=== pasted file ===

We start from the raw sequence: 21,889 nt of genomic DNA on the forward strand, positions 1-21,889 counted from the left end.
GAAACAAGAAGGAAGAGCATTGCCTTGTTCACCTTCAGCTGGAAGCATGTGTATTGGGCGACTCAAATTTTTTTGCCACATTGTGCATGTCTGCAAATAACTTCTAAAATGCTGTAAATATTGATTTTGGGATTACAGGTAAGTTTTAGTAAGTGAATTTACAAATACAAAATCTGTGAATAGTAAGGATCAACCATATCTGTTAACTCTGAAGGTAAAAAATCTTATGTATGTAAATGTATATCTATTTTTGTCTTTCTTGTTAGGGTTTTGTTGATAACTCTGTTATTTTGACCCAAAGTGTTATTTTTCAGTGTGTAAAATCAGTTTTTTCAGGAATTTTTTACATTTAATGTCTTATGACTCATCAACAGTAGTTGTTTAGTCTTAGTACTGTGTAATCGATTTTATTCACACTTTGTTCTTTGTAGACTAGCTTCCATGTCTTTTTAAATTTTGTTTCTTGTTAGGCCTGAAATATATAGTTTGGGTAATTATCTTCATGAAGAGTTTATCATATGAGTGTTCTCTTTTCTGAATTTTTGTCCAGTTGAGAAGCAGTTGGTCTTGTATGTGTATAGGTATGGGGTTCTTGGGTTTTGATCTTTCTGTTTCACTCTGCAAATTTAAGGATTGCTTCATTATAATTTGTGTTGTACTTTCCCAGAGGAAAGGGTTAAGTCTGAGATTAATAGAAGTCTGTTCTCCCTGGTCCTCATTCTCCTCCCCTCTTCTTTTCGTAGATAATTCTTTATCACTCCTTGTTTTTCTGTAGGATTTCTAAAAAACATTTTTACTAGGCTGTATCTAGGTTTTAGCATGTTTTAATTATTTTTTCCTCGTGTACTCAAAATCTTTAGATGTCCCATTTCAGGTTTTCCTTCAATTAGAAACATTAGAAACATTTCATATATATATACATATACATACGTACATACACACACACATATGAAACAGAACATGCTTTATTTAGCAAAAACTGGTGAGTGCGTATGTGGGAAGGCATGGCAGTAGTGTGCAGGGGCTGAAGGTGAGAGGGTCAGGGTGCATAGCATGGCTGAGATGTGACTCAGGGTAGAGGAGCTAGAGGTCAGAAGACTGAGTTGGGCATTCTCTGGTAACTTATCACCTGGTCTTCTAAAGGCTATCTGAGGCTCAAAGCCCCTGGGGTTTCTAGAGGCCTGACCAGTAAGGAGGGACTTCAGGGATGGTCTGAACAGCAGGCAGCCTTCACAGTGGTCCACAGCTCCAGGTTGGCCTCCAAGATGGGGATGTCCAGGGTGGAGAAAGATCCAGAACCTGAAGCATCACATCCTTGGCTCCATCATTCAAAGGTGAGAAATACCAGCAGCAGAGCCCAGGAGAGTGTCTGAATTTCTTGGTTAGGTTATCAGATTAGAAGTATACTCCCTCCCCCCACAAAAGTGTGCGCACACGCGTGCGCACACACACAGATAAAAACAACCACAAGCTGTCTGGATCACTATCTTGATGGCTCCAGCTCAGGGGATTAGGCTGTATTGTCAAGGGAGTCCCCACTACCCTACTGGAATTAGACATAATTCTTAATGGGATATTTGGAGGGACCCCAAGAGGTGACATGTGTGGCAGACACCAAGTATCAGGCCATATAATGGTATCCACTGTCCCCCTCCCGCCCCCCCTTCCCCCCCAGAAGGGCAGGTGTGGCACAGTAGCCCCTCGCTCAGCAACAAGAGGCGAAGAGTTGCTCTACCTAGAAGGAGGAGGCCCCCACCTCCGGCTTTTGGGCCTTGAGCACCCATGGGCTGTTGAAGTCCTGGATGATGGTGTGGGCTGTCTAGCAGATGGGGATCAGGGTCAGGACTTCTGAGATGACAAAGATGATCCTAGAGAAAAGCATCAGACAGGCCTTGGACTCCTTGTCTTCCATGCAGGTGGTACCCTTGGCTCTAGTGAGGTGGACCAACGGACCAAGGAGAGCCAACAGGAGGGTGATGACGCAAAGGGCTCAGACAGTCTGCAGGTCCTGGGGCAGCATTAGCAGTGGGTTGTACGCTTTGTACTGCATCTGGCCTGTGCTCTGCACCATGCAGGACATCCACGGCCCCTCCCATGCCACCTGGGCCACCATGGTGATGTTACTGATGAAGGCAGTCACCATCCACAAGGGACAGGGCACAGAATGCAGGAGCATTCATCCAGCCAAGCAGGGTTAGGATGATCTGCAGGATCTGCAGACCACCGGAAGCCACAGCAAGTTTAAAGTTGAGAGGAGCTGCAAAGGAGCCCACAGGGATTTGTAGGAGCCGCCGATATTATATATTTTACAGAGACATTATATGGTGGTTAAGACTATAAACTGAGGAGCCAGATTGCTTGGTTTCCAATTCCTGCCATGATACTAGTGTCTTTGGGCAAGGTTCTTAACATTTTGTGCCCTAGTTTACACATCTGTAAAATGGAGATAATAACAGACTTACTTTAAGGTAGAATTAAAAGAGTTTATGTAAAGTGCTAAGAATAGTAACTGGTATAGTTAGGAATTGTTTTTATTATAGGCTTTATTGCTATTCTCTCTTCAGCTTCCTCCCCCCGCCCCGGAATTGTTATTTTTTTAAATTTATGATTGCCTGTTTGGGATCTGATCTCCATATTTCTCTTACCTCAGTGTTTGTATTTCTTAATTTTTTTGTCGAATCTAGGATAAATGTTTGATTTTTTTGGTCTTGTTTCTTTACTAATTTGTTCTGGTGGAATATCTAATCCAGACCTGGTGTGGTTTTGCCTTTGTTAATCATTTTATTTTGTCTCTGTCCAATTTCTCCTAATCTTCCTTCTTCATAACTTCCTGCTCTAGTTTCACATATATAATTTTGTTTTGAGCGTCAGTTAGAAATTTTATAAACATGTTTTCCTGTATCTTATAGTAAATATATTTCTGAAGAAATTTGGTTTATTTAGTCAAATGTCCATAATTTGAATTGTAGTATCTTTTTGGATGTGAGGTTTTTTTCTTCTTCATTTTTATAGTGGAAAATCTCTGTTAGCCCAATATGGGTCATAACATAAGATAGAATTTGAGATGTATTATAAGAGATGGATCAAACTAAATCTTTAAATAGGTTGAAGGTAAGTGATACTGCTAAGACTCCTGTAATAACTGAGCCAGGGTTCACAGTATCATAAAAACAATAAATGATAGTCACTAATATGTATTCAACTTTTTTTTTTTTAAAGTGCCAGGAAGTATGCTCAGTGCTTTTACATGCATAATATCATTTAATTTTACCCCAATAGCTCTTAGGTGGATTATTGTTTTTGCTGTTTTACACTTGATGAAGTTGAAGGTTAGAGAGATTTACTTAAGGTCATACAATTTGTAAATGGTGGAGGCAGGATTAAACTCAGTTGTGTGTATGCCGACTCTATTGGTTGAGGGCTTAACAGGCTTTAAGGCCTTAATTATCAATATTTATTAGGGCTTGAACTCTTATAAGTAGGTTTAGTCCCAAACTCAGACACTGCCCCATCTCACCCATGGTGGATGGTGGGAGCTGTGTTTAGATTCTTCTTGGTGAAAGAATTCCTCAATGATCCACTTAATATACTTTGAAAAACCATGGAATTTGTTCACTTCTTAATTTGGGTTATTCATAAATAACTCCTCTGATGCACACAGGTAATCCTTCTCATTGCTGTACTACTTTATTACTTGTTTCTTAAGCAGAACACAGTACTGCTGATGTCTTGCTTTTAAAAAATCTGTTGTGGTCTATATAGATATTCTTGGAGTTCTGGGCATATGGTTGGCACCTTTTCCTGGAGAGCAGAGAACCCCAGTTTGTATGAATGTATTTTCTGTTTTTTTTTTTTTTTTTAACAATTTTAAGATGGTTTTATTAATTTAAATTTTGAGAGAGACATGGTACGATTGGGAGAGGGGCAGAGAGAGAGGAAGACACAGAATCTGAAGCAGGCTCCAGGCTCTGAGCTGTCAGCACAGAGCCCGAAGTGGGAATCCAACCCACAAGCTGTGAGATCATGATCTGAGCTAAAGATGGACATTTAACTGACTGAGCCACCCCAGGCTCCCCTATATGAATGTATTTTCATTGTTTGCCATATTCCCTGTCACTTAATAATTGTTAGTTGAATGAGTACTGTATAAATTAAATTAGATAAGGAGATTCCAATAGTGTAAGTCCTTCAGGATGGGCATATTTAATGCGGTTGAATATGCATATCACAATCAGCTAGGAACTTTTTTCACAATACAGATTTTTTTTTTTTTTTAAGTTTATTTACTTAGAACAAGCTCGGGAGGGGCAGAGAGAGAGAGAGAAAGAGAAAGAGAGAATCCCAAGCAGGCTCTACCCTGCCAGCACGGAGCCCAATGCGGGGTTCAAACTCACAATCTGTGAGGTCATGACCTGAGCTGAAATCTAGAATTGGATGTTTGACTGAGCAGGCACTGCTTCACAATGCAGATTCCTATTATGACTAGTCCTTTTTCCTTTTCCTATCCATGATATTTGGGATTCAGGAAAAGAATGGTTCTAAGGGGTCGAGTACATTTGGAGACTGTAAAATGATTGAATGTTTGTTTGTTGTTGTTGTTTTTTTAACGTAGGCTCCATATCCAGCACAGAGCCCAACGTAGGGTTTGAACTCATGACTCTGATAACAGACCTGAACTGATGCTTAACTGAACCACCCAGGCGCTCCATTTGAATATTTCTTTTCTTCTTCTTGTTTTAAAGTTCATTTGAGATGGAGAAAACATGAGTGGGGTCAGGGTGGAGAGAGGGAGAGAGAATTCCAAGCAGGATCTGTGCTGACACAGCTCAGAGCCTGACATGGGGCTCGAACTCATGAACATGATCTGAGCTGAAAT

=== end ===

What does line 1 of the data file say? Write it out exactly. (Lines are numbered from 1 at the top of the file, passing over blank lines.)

We start from the raw sequence: 21,889 nt of genomic DNA on the forward strand, positions 1-21,889 counted from the left end.